Fellaini shows up sorry Robinho
At Goodison Park
David Moyes demonstrated a sure grasp on football's fickle fates when he was asked if he was worried about whether Everton could hang on to Marouane Fellaini.
"You lot make me laugh," said Moyes. "A few weeks ago you were talking about when I was going to get rid of him."
Moyes had plenty to laugh about after Everton mauled Manchester City - whom he accused having "no class" and breaking transfer rules in last summer's pursuit of Joleon Lescott as he reopened old wounds via some incendiary programme notes.
If revenge is indeed a dish best served cold, then Moyes could barely disguise his pleasure at pulling something right from the bottom of the deep freeze and forcing Manchester City to choke on it.
At the pinnacle of Everton's finest performance this season was the towering figure of 22-year-old Fellaini, in every sense head and shoulders above every player on the pitch.
When Moyes claimed Fellaini was, on current form, the best midfield player in the country, even he admitted some wondered if he had misplaced his marbles. Plenty raised an eyebrow - some even raised two.
Robinho made virtually no impact at Goodison Park - but Fellaini was in a class of his own
Fellaini, until recent times, had rarely looked like justifying his status as Everton's record £15m signing from Standard Liege, his main virtues being nuisance value and a knack for a goal. The drawbacks were a habit of attracting yellow cards from referees - sometimes very harshly and seemingly based on the fact that was just so hard to miss.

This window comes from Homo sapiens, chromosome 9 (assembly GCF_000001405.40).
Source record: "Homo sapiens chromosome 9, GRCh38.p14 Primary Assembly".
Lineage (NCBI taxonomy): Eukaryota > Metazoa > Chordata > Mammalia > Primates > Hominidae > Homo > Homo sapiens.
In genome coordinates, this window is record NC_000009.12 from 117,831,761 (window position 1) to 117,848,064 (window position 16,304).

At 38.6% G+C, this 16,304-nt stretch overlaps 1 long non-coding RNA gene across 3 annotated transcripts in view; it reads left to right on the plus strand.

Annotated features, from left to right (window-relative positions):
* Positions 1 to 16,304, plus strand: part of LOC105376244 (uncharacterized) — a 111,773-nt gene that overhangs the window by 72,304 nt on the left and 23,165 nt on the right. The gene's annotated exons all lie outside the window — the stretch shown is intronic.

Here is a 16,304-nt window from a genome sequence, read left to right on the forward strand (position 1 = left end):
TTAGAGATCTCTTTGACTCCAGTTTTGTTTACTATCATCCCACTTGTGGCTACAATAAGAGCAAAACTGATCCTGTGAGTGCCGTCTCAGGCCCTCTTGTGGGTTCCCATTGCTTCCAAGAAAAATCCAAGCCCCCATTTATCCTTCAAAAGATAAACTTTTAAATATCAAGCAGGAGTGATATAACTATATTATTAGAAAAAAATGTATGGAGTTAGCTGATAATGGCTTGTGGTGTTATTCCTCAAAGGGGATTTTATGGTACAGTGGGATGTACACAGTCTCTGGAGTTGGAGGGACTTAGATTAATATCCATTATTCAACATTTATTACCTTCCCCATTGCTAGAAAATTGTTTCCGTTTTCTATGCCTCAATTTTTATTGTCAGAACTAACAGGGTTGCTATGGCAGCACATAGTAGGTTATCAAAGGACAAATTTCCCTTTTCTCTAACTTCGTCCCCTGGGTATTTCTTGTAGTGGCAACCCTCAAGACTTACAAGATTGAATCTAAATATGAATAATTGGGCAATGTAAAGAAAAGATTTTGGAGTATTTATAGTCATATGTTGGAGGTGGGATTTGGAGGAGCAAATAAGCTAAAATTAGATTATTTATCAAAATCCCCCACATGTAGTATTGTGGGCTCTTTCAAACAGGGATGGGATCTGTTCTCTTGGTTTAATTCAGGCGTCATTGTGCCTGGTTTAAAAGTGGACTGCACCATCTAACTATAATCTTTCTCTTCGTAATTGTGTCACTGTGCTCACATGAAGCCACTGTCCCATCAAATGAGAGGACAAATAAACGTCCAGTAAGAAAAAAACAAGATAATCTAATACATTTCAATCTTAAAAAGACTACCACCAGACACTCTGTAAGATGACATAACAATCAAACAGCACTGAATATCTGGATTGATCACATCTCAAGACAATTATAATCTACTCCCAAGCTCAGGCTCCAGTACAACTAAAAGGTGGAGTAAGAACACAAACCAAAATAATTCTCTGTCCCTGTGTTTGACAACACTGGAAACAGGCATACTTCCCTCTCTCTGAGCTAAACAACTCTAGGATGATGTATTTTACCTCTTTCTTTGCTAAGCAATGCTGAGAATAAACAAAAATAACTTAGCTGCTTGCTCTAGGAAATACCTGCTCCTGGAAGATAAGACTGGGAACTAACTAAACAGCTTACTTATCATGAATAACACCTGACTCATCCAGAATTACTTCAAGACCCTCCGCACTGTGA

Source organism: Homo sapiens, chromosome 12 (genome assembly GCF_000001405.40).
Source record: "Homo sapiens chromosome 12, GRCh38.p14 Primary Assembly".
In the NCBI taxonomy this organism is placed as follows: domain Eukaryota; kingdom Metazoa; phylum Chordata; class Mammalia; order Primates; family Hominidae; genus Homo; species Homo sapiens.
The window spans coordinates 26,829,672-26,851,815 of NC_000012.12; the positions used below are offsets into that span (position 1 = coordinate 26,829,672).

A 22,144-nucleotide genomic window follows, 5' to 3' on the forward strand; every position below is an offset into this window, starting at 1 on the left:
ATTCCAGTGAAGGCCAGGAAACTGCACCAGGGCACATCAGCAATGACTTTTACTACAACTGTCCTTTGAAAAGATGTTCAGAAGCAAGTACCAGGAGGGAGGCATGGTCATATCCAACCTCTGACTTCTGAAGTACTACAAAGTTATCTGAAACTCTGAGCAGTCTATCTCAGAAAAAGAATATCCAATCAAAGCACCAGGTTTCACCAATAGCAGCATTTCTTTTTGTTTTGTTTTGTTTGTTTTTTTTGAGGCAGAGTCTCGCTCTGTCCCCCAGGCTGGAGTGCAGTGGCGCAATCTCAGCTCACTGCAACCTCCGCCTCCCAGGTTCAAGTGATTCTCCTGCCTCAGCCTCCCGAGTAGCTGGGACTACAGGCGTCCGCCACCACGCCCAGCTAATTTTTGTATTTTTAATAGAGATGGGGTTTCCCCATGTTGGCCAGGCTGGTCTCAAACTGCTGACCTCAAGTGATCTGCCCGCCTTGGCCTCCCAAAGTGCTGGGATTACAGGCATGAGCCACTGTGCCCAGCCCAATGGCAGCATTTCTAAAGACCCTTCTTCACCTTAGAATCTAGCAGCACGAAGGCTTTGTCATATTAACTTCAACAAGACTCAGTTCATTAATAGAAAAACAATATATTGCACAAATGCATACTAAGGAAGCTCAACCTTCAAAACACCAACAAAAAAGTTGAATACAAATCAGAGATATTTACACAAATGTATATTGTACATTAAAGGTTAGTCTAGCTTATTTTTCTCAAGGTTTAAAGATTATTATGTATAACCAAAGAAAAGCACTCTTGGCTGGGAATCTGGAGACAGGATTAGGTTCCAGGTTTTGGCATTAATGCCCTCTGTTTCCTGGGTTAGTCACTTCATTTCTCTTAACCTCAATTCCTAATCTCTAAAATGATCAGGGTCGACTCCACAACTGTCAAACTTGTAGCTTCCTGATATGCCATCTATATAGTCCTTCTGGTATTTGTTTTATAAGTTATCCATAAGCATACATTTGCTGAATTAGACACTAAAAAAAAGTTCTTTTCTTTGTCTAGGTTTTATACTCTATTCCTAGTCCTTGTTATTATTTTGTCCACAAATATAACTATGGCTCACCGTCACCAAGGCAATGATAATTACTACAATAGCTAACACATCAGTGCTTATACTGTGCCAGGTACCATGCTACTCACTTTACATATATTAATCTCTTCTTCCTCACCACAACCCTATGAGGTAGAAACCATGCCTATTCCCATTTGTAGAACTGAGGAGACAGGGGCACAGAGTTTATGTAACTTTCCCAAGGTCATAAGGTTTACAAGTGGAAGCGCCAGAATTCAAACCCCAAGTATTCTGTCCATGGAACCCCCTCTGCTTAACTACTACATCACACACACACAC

He sparked as much comment for his unruly mop of fuzzy hair as he did for his performances. I had serious reservations about the Belgian's ability to adapt in the Premier League, and thousands of Everton fans would be lying to themselves if they did not share those concerns.
Indeed after a particularly hopeless effort against Benfica in Lisbon I suggested through the Twittersphere that he should lose the Afro as it was drawing attention to just how badly he was playing, and what a poor return on £15m he was proving to be.
Fellaini did not look anything like a £15m player against Manchester City. He looked worth more as the young giant's transformation continued, helped by finally being played in the position Moyes bought him for.
He ruled Goodison Park from his favoured midfield anchor role on Saturday, giving a near flawless display that he capped with a Zinedine Zidane-style dragback that left Craig Bellamy chasing thin air and was afforded the accolade of a spontaneous and deafening standing ovation.
Bellamy was gracious enough to congratulate Fellaini on embarrassing him as the Belgian flourished once more away from the spot behind the striker that he occupied with mixed results last season.
Fellaini was assured in possession, instrumental at seeing and dealing with any City danger and posed a goal threat, particularly in the air as shown by one late header that was clawed on to the woodwork by Shay Given.
Gone was the player who could at times look a lost and lonely soul in games, replaced by a confident and dominating presence that helped Everton give City a going over that is not reflected in the scoreline.
A few swallows do not make a summer and Fellaini must keep producing consistently, but he is now playing to a level plenty of Everton fans never thought he would attain.